By: Catherine J. Frompovich
06 September 2010
There are numerous vaccine-related injuries reported in VAERS (Vaccine Adverse Event Reporting System) that federal government agencies maintain to track such injuries.
VAERS is co-sponsored by the Centers for Disease Control and Prevention (CDC) and the Food and Drug Administration (FDA), agencies of the U.S. Department of Health and Human Services, according to its website.
Vaccine damage reports can be made in three formats:
- Online at Instructions for Completing the VAERS On-Line Form
- By faxing a request to (877) 721-0366
- By mail: Mail a completed VAERS Form to VAERS, P.O. Box 1100, Rockville, MD 20849-1100. A pre-paid postage stamp is included on the back of the form.
During the September 2-3, 2010, Advisory Commission on Childhood Vaccines meeting held in Rockville, Maryland, we heard of a “new” type of vaccine injury that is surfacing that these agencies want to track. It’s called Shoulder Injury Related to Vaccine Administration, or SIRVA, for which the CDC and FDA are working on a reporting protocol and information bulletin. The damage centers on the shoulder and/or upper arm where a vaccine was administered. Many people complain of experiencing tremendous pain after receiving a vaccination. Sometimes there is an inability to use the affected arm.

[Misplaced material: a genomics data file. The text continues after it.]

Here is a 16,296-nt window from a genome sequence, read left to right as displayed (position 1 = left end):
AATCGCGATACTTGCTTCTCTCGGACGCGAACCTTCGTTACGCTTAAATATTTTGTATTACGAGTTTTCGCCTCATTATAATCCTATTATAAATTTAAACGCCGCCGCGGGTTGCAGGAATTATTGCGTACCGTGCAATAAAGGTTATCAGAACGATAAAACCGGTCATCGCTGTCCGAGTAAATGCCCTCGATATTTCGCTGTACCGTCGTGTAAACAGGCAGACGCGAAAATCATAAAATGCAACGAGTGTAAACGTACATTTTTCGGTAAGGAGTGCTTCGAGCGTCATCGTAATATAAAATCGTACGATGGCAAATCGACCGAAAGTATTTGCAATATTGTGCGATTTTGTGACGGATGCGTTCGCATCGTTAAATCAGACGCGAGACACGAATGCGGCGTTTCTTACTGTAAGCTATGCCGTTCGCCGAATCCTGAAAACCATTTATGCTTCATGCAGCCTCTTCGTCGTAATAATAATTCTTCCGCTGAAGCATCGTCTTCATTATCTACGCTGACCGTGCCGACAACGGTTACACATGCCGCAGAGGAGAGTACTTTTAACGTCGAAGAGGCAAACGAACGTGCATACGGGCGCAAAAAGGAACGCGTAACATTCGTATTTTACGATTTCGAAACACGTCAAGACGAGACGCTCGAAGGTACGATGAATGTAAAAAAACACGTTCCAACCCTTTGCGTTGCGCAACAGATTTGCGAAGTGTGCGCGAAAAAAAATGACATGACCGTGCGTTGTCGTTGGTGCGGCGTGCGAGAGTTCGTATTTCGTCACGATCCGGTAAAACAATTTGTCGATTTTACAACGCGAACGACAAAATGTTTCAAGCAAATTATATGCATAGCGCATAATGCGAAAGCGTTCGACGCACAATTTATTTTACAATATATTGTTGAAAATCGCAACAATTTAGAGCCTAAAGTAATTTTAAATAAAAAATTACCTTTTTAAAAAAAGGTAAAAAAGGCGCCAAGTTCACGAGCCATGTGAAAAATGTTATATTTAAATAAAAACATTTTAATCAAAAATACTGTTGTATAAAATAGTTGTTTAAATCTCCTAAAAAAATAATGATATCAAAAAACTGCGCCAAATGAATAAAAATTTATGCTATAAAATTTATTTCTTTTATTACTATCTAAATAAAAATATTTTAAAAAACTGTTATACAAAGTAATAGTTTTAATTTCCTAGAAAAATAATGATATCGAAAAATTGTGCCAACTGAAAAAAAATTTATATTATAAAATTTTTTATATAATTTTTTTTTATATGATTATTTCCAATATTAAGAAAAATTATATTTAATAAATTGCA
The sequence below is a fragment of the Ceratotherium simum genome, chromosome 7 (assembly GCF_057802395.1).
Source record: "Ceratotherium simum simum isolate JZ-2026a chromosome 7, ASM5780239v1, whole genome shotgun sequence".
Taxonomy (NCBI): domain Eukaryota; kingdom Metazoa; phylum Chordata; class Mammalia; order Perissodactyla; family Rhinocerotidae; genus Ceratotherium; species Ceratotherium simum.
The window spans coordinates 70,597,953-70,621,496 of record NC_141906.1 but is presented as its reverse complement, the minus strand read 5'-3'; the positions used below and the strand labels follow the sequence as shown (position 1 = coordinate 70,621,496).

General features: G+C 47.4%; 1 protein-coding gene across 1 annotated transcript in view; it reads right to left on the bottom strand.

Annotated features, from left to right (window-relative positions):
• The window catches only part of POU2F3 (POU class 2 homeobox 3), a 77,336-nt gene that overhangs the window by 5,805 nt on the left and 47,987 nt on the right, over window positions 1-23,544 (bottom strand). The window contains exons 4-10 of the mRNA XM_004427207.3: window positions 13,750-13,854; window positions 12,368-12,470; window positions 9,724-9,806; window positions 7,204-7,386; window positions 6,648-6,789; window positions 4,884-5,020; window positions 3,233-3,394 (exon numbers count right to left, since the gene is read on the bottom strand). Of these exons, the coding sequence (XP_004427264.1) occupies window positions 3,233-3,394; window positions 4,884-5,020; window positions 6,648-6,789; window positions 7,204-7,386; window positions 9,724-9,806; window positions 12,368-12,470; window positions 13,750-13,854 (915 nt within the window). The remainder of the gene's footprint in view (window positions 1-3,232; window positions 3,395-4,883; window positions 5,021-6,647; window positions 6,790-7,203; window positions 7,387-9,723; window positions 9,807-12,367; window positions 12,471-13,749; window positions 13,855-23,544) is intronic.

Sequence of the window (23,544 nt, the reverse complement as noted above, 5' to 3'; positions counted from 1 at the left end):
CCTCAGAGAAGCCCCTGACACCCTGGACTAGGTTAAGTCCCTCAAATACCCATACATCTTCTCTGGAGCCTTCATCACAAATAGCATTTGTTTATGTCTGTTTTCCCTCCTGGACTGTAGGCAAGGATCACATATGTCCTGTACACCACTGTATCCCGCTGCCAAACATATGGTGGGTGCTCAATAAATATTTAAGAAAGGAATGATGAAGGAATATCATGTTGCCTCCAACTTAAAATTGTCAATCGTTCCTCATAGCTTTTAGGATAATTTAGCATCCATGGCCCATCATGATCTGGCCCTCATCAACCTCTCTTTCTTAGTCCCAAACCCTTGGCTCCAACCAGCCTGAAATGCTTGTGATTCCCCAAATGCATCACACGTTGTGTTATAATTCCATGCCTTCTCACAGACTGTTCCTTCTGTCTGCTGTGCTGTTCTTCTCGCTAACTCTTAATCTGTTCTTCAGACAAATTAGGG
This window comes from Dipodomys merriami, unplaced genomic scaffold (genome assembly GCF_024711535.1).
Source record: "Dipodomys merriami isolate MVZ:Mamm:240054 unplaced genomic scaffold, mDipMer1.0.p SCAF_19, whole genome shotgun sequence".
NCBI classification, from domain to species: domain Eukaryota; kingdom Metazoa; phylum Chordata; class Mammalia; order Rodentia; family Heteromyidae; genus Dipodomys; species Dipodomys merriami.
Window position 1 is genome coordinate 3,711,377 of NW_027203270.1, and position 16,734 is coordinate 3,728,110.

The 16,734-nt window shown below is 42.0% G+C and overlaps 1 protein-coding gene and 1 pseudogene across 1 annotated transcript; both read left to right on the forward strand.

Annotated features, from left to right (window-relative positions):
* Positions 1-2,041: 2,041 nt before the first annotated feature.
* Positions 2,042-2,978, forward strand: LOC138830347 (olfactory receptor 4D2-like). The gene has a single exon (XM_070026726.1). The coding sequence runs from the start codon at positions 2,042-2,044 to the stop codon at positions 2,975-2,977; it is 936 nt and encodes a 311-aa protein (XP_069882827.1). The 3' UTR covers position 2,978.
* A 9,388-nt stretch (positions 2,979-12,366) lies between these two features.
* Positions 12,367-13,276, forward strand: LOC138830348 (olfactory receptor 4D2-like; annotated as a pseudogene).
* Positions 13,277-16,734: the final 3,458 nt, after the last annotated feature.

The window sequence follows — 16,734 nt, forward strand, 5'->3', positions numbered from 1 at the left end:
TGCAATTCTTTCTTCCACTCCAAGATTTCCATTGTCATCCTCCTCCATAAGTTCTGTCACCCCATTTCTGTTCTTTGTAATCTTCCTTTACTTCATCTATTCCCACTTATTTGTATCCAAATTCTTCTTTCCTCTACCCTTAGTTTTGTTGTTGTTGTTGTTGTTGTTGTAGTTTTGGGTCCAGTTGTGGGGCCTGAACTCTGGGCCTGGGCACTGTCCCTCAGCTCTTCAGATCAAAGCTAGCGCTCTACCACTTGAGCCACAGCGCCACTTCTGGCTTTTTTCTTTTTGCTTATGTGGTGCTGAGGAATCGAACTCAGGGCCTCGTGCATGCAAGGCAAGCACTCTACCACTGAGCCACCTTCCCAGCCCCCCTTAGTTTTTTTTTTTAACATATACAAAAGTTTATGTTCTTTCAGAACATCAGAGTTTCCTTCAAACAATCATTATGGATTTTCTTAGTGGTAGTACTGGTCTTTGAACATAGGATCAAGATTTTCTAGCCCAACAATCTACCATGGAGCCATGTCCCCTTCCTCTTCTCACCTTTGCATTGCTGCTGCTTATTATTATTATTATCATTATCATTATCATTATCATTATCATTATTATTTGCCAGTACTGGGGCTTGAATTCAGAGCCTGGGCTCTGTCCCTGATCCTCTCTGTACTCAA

Some of the symptoms and/or diagnoses can be: arm pain, shoulder pain, shoulder dysfunction, frozen shoulder, adhesive capsulitis, shoulder bursitis, and brachial neuritis.
Interestingly-and according to those who are working on the new project-all those complaining about SIRVA had no prior shoulder problems to receiving a vaccination. Within 24 hours of the injected vaccine, 93 percent had suffered shoulder pain with 54 percent complaining of immediate pain.
According to those damaged, they believe the vaccination was given too high up on the arm and resulted in limited range of motion, pain, tingling, numbness, and weakness.